right. Let me tell you where the bodies are.” That is also heavily

But the biggest issue is is the person custody or nor? Because putting
handcuffs on you isn’t the only time a person is in custody. And
these Miranda warnings matter because what happens is that they’re
not read when they should have been, an admission to a crime is kept out
of evidence. Or, not even an admission to a crime, but maybe an admission
to being present when a crime was committed. Sometimes, you know, that’s
very important. Obviously, if a prosecutor is going to convict you of
a crime they’ve gotta prove that you were there. And just being
there puts you one step closer to committing the a law-enforcement
officer’s perspective, perhaps.

So, you get to keep all of that out, if a person should have been warned,
and they weren’t. It doesn’t make the crime go away. It doesn’t
mean that the arrest was bad. All it means is that the answers that you
may have given in response to interrogation should have been warned. And
because they weren’t, the cure is we keep those statements out.
That’s the punishment. It’s basically pursuant to the exclusionary
rule, they keep that set of factors out of evidence. A.nd this comes up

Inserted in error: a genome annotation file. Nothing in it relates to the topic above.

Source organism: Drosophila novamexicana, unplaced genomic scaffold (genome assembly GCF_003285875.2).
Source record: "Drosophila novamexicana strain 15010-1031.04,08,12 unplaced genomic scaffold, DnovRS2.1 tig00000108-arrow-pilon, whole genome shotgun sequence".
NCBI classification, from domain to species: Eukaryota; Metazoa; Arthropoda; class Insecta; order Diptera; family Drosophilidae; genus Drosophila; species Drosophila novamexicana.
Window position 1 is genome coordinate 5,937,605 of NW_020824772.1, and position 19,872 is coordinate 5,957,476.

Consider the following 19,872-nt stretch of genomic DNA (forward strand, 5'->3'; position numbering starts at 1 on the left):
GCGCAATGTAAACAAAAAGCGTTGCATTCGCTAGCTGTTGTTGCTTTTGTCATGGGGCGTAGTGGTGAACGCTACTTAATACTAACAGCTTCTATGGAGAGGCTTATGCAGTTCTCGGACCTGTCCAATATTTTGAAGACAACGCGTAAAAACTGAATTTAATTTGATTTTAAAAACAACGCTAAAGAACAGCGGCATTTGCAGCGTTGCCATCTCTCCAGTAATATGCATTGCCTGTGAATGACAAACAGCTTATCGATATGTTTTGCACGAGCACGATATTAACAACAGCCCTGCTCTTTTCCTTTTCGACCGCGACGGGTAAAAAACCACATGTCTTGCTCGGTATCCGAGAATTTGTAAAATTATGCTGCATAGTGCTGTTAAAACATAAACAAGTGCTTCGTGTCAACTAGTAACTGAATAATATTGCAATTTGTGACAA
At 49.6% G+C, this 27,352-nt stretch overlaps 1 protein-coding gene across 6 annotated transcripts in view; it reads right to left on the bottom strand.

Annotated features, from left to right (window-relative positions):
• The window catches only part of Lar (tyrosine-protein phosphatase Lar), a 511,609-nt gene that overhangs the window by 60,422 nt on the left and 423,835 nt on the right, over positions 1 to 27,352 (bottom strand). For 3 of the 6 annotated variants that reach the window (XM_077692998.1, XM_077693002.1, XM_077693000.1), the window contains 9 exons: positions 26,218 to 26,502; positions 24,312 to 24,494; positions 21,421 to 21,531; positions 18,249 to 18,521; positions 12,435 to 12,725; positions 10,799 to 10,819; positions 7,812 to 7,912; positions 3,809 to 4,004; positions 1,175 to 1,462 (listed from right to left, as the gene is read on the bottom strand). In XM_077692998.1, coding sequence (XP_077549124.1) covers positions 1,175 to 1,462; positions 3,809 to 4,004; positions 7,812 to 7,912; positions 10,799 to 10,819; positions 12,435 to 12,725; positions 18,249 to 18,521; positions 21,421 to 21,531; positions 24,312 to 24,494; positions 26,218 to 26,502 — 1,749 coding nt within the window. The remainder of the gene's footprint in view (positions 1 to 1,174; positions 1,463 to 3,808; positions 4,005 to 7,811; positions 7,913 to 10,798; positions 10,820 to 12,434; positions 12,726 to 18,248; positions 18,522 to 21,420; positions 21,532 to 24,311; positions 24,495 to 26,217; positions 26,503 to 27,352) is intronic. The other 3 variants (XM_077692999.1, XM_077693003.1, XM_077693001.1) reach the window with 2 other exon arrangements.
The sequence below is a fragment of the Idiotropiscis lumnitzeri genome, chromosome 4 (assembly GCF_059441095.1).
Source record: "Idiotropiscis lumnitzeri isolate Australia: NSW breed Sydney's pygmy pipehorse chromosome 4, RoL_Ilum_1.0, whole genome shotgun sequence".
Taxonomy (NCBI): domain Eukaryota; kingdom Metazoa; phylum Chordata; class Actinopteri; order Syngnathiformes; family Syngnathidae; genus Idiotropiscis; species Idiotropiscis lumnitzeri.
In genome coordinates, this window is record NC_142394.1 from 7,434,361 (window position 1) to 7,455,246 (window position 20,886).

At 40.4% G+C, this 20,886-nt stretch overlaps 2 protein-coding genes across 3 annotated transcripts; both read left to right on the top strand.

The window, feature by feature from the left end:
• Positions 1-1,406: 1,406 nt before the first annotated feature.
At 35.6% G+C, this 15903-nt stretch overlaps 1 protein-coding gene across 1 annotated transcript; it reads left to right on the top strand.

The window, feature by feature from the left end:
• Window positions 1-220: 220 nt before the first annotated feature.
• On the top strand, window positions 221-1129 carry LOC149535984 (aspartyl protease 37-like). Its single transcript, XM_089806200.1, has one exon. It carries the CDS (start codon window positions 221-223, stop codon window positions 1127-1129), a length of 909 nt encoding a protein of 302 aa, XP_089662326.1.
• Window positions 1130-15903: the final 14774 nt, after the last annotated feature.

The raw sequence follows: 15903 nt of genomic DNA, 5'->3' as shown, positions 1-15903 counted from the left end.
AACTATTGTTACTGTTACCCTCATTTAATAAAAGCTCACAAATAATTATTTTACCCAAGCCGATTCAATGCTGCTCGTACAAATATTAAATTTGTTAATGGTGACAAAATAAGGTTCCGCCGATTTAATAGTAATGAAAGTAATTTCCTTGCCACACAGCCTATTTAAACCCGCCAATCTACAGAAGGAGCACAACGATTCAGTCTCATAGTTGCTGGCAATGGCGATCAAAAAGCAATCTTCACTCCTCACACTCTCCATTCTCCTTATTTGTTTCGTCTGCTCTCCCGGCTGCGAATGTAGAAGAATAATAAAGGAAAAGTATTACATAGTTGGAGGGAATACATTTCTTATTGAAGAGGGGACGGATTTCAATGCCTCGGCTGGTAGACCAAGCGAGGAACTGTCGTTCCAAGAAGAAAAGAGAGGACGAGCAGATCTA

in every single crime there is. It comes up in DUI arrests. It comes up
in robbery arrests. It comes up in homicide cases. Sexual battery cases.
I can’t tell you how often in a sexual battery case the investigation
involves two people. Most the time, people don’t commit a sexual
battery in the middle of a football field. Most the time it happens, most
crimes,, most very serious crimes, happen away from public view. So, you
have one witnesses account, the victim, perhaps. And then you have what
the defendant said. What the suspect said. And there are plenty cases
where a suspect may be thinking he’s doing himself a lot of good
by saying, “I didn’t do anything. I didn’t touch her.
She was there, but we didn’t have sex.” But, maybe, he think
that’s very helpful. But it’s not helpful if a DNA test is
performed, and they actually find the suspect’s DNA. That just shows